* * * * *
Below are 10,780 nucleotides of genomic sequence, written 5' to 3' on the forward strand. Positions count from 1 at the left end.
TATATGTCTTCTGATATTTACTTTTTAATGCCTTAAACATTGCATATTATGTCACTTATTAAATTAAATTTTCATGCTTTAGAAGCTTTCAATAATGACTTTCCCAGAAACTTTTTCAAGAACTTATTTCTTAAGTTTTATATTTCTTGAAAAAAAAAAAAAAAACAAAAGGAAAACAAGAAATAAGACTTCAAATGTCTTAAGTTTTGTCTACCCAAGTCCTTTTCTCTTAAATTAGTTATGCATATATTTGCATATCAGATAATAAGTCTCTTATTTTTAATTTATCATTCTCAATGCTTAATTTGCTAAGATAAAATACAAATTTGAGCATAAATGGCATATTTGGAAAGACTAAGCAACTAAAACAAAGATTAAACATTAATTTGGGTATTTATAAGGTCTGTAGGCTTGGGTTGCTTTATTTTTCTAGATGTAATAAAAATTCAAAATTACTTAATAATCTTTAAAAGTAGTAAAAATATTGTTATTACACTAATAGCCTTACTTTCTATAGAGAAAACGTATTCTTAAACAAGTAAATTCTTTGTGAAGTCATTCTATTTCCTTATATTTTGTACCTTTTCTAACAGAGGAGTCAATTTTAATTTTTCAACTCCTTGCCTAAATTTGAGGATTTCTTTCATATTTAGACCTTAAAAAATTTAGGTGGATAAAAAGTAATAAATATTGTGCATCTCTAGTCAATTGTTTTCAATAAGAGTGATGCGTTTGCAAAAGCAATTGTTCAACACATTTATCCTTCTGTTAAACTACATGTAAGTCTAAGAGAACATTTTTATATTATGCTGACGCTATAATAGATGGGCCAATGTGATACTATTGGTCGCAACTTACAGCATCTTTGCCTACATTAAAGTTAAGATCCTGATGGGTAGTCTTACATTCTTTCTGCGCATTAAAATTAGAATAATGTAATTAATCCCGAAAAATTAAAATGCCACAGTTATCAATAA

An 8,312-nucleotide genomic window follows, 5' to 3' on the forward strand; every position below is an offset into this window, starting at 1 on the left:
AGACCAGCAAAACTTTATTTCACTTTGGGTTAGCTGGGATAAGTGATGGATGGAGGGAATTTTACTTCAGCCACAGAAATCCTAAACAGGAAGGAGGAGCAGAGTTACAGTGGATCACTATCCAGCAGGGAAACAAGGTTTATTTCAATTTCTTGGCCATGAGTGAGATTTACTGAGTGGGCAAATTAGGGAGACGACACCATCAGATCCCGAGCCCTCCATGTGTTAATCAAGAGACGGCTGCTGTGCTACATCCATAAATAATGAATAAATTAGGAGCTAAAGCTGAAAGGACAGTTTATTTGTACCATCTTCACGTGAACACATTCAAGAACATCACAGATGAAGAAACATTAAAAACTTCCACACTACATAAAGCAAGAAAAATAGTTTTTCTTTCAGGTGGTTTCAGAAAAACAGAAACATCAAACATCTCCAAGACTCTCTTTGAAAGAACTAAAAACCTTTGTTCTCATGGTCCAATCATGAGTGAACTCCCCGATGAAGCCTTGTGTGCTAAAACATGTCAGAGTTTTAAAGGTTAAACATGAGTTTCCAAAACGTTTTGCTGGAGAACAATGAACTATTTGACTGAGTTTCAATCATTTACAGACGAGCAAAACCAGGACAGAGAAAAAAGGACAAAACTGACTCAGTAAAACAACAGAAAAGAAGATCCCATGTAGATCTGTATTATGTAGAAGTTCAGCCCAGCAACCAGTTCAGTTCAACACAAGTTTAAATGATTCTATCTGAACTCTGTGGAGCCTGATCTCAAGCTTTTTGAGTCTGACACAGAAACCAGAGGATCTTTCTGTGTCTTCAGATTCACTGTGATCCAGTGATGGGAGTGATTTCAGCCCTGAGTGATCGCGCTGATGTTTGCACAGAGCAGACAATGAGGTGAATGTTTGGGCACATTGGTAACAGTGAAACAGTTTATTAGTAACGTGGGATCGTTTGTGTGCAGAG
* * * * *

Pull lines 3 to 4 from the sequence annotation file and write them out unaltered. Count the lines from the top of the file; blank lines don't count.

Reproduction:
An 8,312-nucleotide genomic window follows, 5' to 3' on the forward strand; every position below is an offset into this window, starting at 1 on the left:
AGACCAGCAAAACTTTATTTCACTTTGGGTTAGCTGGGATAAGTGATGGATGGAGGGAATTTTACTTCAGCCACAGAAATCCTAAACAGGAAGGAGGAGCAGAGTTACAGTGGATCACTATCCAGCAGGGAAACAAGGTTTATTTCAATTTCTTGGCCATGAGTGAGATTTACTGAGTGGGCAAATTAGGGAGACGACACCATCAGATCCCGAGCCCTCCATGTGTTAATCAAGAGACGGCTGCTGTGCTACATCCATAAATAATGAATAAATTAGGAGCTAAAGCTGAAAGGACAGTTTATTTGTACCATCTTCACGTGAACACATTCAAGAACATCACAGATGAAGAAACATTAAAAACTTCCACACTACATAAAGCAAGAAAAATAGTTTTTCTTTCAGGTGGTTTCAGAAAAACAGAAACATCAAACATCTCCAAGACTCTCTTTGAAAGAACTAAAAACCTTTGTTCTCATGGTCCAATCATGAGTGAACTCCCCGATGAAGCCTTGTGTGCTAAAACATGTCAGAGTTTTAAAGGTTAAACATGAGTTTCCAAAACGTTTTGCTGGAGAACAATGAACTATTTGACTGAGTTTCAATCATTTACAGACGAGCAAAACCAGGACAGAGAAAAAAGGACAAAACTGACTCAGTAAAACAACAGAAAAGAAGATCCCATGTAGATCTGTATTATGTAGAAGTTCAGCCCAGCAACCAGTTCAGTTCAACACAAGTTTAAATGATTCTATCTGAACTCTGTGGAGCCTGATCTCAAGCTTTTTGAGTCTGACACAGAAACCAGAGGATCTTTCTGTGTCTTCAGATTCACTGTGATCCAGTGATGGGAGTGATTTCAGCCCTGAGTGATCGCGCTGATGTTTGCACAGAGCAGACAATGAGGTGAATGTTTGGGCACATTGGTAACAGTGAAACAGTTTATTAGTAACGTGGGATCGTTTGTGTGCAGAG